Imitation is the sincerest form of television – and reality programming is no different.
The genre of reality shows, which started with Twentieth Television’s “Cops,” is showing no signs of slowing down this year, and the subject matter is expanding from street cops to space aliens.
This year, at least a dozen new reality shows will be pushed at NATPE and for the most part, they are similar to other shows already on the air.
Yet even with that many new shows, reps and syndicators – though concerned about an overcrowded marketplace – are not having panic attacks. And the seemingly endless variations on a theme don’t upset syndicators. After all, if there are close to two dozen talk shows on the air and in the works, then why can’t the same strategy work in reality programming?
Among the new shows are series about the Coast Guard, border patrols, con artists, emergency room teams and more cops. There are also several series, influenced by the success of Fox’s “X-Files,” that are focusing in on paranormal activities.
While the market is crowded, as long as the shows keep working, it may be awhile until it thins out.
“The shows are on because people still watch,” says Bill Carroll, vice president, director of programming, Katz Television. “Reality shows have become the cinema verite look at life. The fact is that success breeds variations on a theme.”
Chuck Larson, president, MTM Distribution, which syndicates “Rescue 911,” agrees. “To the viewers, real life is stranger than fiction.”
“There is nothing as gripping as watching a rescue – each story has heroes,” says Larson.
But Larson concedes that it is getting crowded out there. “The shows that are currently on will be on for a while, but the new ones will find market support tough to come by. It will start to slide in a couple of years.”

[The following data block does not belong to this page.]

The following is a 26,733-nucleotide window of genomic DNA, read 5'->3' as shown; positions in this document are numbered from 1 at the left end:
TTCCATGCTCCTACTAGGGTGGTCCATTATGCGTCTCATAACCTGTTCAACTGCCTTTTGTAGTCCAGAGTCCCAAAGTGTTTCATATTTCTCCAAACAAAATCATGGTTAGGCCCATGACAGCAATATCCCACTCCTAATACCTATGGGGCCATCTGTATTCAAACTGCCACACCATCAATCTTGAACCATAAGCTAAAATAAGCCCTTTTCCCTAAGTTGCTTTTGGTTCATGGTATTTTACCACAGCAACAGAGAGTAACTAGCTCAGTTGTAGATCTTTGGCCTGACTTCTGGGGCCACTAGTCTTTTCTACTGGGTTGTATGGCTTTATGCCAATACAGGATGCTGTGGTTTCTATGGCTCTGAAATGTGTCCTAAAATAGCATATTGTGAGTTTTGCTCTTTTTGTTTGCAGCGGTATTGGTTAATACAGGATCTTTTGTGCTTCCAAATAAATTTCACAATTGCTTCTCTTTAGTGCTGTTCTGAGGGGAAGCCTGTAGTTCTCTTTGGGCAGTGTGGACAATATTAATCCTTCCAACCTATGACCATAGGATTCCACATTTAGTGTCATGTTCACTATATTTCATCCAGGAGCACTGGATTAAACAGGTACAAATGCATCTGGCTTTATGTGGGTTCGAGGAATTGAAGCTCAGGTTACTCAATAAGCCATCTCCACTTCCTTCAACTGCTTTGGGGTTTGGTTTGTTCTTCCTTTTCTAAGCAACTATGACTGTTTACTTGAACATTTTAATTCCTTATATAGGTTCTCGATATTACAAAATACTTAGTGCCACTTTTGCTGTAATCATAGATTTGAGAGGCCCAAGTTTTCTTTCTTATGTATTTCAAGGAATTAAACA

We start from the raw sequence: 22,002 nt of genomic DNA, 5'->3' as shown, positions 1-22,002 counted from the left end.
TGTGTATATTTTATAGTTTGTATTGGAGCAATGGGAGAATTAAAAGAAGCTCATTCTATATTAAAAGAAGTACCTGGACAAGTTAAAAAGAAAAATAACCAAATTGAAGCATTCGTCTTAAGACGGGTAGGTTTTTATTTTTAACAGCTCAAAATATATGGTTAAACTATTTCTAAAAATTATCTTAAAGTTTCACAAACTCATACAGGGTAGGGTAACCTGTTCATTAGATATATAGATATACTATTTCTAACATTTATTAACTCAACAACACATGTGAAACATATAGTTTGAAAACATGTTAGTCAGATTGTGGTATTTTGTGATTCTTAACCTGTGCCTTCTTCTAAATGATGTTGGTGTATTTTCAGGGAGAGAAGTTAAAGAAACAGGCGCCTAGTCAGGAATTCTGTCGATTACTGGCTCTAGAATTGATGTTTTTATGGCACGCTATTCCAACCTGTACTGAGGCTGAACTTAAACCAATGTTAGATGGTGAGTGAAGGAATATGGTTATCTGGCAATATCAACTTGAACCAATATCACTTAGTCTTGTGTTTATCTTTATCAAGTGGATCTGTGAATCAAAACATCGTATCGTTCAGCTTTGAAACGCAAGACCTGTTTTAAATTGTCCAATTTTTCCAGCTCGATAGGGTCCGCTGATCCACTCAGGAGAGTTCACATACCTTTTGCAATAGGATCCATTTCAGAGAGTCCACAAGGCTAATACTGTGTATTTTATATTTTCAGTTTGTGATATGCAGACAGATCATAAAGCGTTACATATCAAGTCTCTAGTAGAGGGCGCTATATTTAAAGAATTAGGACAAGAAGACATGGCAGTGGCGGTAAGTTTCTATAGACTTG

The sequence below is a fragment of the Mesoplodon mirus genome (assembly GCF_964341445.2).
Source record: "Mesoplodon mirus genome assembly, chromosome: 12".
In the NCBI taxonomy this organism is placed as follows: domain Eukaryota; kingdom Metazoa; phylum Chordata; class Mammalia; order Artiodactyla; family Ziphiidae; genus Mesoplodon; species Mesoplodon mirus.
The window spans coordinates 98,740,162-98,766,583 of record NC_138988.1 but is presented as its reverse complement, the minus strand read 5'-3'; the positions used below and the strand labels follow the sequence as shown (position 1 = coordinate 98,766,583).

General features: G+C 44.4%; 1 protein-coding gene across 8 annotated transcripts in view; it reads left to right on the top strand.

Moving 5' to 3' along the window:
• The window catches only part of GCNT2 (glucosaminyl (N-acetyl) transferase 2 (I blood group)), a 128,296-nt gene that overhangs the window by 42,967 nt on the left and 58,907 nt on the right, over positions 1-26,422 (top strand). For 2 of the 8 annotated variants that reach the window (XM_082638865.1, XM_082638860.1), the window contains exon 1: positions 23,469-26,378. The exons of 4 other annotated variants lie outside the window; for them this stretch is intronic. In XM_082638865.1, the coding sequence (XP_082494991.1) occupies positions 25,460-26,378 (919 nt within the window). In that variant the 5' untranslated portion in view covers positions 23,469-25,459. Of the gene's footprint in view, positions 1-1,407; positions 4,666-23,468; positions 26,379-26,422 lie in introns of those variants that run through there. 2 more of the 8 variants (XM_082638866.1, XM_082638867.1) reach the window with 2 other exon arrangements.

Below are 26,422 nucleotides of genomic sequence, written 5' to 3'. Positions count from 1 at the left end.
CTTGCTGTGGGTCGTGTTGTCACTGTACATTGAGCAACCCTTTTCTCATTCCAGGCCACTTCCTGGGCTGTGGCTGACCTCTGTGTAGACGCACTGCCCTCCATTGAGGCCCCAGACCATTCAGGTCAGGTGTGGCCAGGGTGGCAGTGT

In the immediate future though, Larson anticipates that it is talk shows that will take the hit and reality will get the boost.
For Phil Oldham, executive vice president of Genesis Entertainment, whose product includes firstrun series “Real Stories of the Highway Patrol,” says the success of the genre is due to many factors.
“Reality shows cut across a lot of demographics,” says Oldham, whose company also distribs “Juvenile Justice,” “Emergency Call” and “Top Cops” in off-network syndication.
“They get a lot of male viewers that are frequently light TV watchers while still getting a lot of women.” Another advantage is the low production cost. “You can’t produce a sitcom for strip.”
On a creative level, Oldham says “the quality of what you can do today production-wise tends to create reality shows that are more compelling than fiction.”
Twentieth Television head Greg Meidel, whose “Cops” and “America’s Most Wanted” are two of the genre’s most successful shows, is confident that the marketplace will continue to support these shows.
“Everyone is waiting for ‘Cops’ to run out of gas, but we have arrested the competition,” says Meidel. “There are going to be copycats. Fortunately, the pie can be cut a little thinner right now, but at some point, we do cannibalize.”
Another plus for the genre, now that it is established, Meidel says, is a lack of advertiser resistance to reality shows.
“We have done the job of educating the buyer about the show and have made them as advertiser-friendly as we can,” Meidel says.
“We walk a fine line of jeopardizing our ratings and our ad revenue if we push too far. In the last few years, advertiser resistance has gone away.”
But the growth of talk shows, the birth of two new networks, a continued reliance on infomercials to fill time periods and a crackdown on clearances by CBS, NBC and ABC may make it harder for these shows to find homes.
“There is only so much room in the highly visible time periods,” says Katz’s Carroll. “Prime access (the hour before primetime) is the most difficult time period to sustain success in. Some shows are able to sustain success in the afternoon, a less forgiving time period than late fringe.”
“Day & Date,” an hourlong news magazine show from CBS and Group W that is going after the 3 p.m. to 4 p.m. timeslot is hailed by some as a great victory for reality and magazine shows.
“As a lead-in to local news, that is a landmark approach to a time period,” says Scripps Howard Productions president David Percelay, who anticipates a similar opportunity for a reality programmer should one of the networks choose to get out of the morning news business.
The drawback to such a time period is that stations, which are already not known for their patience in letting new shows find audiences, view the news lead-in as one of the most important slots.
“Patience levels won’t allow the shows to founder,” Percelay says.